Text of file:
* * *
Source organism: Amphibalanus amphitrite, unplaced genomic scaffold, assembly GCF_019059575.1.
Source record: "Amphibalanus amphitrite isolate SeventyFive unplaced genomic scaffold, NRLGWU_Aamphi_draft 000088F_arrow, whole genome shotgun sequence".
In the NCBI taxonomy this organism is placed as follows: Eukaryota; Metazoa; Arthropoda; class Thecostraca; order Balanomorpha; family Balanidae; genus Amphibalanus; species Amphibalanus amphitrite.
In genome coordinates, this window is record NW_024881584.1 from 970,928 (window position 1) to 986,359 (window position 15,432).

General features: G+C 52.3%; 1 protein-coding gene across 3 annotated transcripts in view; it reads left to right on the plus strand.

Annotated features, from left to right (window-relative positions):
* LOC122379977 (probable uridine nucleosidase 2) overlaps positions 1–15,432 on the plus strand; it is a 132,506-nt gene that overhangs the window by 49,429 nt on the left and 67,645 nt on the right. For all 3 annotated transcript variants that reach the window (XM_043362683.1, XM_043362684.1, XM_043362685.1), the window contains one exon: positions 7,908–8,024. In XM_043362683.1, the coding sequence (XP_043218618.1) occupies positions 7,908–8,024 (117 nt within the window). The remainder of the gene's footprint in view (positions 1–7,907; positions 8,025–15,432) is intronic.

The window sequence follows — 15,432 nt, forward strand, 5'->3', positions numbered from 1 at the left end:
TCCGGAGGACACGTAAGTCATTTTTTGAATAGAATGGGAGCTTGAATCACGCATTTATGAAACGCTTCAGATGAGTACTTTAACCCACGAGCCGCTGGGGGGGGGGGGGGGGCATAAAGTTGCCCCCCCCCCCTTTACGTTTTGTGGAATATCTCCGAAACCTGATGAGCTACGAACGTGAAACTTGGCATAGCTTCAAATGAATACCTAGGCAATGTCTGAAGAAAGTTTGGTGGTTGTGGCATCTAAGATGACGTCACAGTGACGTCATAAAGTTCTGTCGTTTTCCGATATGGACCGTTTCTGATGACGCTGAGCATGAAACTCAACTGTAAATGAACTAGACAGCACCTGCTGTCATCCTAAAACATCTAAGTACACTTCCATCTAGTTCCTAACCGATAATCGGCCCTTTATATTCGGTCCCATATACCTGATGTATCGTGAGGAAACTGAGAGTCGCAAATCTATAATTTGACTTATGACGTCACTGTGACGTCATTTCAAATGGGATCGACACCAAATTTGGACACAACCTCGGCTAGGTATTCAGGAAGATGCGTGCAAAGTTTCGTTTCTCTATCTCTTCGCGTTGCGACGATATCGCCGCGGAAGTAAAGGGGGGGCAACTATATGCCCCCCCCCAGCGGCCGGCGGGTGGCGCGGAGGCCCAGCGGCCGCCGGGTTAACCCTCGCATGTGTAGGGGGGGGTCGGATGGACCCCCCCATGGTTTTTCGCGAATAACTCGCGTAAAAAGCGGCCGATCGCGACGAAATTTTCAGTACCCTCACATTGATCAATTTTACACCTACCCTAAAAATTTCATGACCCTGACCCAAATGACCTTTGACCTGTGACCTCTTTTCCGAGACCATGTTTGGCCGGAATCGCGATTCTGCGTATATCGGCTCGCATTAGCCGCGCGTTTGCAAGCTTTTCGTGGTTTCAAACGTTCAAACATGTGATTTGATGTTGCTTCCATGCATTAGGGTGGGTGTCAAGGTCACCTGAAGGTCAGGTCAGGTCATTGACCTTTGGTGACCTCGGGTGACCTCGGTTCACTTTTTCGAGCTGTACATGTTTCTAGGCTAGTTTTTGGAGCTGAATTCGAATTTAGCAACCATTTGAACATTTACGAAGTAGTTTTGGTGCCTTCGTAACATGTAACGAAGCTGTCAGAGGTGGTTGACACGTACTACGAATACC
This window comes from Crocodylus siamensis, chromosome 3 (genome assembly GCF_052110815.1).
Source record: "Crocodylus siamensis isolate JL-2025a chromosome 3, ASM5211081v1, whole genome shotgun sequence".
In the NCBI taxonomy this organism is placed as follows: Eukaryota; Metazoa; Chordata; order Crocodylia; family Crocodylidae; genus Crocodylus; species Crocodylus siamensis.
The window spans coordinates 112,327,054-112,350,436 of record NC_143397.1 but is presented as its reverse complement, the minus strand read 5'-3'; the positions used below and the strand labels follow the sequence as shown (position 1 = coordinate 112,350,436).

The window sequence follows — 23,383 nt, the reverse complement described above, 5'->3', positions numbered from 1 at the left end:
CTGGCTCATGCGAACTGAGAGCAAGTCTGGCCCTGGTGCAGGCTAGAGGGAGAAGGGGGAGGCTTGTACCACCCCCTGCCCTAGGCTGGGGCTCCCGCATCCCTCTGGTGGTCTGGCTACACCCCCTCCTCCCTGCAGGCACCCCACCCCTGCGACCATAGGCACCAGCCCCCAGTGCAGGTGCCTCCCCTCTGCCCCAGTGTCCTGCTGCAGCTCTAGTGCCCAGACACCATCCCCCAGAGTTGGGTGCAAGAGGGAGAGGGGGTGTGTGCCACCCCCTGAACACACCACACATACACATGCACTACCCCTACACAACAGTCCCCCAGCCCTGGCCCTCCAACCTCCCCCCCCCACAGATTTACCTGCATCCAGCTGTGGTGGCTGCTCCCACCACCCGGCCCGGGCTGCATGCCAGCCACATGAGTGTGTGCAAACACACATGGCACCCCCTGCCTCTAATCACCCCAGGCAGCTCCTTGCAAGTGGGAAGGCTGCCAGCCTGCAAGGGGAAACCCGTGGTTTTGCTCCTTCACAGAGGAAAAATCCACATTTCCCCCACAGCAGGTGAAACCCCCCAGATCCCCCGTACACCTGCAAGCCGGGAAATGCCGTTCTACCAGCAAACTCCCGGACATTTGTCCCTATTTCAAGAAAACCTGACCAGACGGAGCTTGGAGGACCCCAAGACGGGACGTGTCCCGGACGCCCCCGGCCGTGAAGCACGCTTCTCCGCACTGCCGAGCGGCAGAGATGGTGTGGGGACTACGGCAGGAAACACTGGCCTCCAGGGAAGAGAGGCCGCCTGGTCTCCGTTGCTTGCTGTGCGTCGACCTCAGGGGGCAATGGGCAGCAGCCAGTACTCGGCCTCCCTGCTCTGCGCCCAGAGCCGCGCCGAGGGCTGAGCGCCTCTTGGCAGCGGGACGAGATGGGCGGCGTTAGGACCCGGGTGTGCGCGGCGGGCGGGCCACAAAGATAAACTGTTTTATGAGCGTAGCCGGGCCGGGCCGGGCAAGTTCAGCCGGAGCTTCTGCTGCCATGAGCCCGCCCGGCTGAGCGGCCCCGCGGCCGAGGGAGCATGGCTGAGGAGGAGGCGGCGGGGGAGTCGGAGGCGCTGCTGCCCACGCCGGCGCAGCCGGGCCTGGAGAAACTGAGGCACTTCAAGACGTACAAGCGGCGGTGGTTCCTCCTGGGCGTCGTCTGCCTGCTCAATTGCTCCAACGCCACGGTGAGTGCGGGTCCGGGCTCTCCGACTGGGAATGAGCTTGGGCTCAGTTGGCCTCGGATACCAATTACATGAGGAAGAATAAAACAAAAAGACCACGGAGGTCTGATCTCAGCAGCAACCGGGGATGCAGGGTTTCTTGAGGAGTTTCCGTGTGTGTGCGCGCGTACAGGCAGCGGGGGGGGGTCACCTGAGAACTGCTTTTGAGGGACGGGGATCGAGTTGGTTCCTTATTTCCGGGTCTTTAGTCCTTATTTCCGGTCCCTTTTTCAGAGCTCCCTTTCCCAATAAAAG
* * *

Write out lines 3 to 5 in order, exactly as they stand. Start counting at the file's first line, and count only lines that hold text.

In the NCBI taxonomy this organism is placed as follows: Eukaryota; Metazoa; Arthropoda; class Thecostraca; order Balanomorpha; family Balanidae; genus Amphibalanus; species Amphibalanus amphitrite.
In genome coordinates, this window is record NW_024881584.1 from 970,928 (window position 1) to 986,359 (window position 15,432).

General features: G+C 52.3%; 1 protein-coding gene across 3 annotated transcripts in view; it reads left to right on the plus strand.